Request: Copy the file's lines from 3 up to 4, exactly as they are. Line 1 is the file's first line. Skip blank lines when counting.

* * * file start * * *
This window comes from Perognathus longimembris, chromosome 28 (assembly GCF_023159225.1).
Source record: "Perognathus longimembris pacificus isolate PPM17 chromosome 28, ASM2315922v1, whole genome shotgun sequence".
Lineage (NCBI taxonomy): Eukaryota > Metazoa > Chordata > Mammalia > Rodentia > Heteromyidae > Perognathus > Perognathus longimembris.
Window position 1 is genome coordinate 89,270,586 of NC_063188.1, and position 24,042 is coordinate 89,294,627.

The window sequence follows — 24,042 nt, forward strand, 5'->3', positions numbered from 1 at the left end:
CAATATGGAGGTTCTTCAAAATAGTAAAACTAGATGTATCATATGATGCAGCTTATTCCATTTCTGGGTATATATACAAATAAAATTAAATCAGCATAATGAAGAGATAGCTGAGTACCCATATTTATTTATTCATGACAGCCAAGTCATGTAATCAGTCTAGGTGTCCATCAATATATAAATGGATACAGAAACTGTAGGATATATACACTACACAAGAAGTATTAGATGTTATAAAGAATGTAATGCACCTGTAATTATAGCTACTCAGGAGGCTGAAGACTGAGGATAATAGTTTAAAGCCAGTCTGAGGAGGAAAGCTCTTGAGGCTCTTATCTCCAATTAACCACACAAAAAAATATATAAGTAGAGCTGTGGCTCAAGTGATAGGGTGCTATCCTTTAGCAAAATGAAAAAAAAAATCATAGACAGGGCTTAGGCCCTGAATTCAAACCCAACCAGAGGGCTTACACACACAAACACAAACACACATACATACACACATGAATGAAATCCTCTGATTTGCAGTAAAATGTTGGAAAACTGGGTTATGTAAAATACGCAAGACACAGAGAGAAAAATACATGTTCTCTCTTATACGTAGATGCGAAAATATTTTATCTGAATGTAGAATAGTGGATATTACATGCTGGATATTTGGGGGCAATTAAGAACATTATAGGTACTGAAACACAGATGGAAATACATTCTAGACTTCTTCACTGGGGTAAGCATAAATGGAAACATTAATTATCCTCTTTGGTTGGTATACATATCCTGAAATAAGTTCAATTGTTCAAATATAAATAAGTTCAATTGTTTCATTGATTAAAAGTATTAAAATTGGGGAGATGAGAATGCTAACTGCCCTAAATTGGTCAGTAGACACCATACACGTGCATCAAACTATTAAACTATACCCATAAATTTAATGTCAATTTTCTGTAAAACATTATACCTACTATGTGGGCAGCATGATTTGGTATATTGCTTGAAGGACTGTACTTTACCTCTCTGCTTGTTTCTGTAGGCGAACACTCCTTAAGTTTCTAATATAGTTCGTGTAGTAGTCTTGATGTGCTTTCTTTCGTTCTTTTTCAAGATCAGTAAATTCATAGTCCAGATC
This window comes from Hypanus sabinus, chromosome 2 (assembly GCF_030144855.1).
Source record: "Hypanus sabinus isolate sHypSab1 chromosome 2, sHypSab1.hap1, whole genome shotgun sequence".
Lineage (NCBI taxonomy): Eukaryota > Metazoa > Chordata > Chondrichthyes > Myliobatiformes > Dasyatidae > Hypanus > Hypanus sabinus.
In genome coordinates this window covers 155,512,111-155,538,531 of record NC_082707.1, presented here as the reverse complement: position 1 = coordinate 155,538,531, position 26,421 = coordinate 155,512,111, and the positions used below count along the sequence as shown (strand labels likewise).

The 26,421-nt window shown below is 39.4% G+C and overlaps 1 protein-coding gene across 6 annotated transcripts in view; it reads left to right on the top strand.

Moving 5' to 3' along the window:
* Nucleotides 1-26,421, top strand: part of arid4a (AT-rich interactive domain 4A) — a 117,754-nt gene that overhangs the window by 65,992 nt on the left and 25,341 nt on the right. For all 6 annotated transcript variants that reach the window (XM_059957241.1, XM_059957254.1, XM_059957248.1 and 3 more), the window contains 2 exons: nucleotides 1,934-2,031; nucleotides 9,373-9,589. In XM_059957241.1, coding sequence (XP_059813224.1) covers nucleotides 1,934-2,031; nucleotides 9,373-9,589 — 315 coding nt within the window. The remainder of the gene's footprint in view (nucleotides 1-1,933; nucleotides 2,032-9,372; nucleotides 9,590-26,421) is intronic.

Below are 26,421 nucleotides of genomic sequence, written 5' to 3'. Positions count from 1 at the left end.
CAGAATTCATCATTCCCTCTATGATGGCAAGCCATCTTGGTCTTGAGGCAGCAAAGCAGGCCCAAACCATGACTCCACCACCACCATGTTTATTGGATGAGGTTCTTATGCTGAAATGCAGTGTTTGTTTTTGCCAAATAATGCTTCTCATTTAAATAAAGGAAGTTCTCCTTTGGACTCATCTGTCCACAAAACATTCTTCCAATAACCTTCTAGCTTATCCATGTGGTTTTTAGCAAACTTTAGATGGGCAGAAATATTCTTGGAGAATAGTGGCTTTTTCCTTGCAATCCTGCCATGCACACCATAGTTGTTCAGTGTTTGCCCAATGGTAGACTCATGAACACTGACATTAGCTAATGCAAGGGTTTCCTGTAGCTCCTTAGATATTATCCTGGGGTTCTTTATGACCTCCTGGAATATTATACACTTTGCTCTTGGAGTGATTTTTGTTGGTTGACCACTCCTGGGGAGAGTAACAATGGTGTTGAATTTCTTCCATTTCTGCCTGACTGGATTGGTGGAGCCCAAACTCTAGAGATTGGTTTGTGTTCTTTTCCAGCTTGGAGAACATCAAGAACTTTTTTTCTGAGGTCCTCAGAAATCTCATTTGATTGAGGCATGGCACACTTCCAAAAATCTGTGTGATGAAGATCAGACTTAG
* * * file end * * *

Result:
Lineage (NCBI taxonomy): Eukaryota > Metazoa > Chordata > Mammalia > Rodentia > Heteromyidae > Perognathus > Perognathus longimembris.
Window position 1 is genome coordinate 89,270,586 of NC_063188.1, and position 24,042 is coordinate 89,294,627.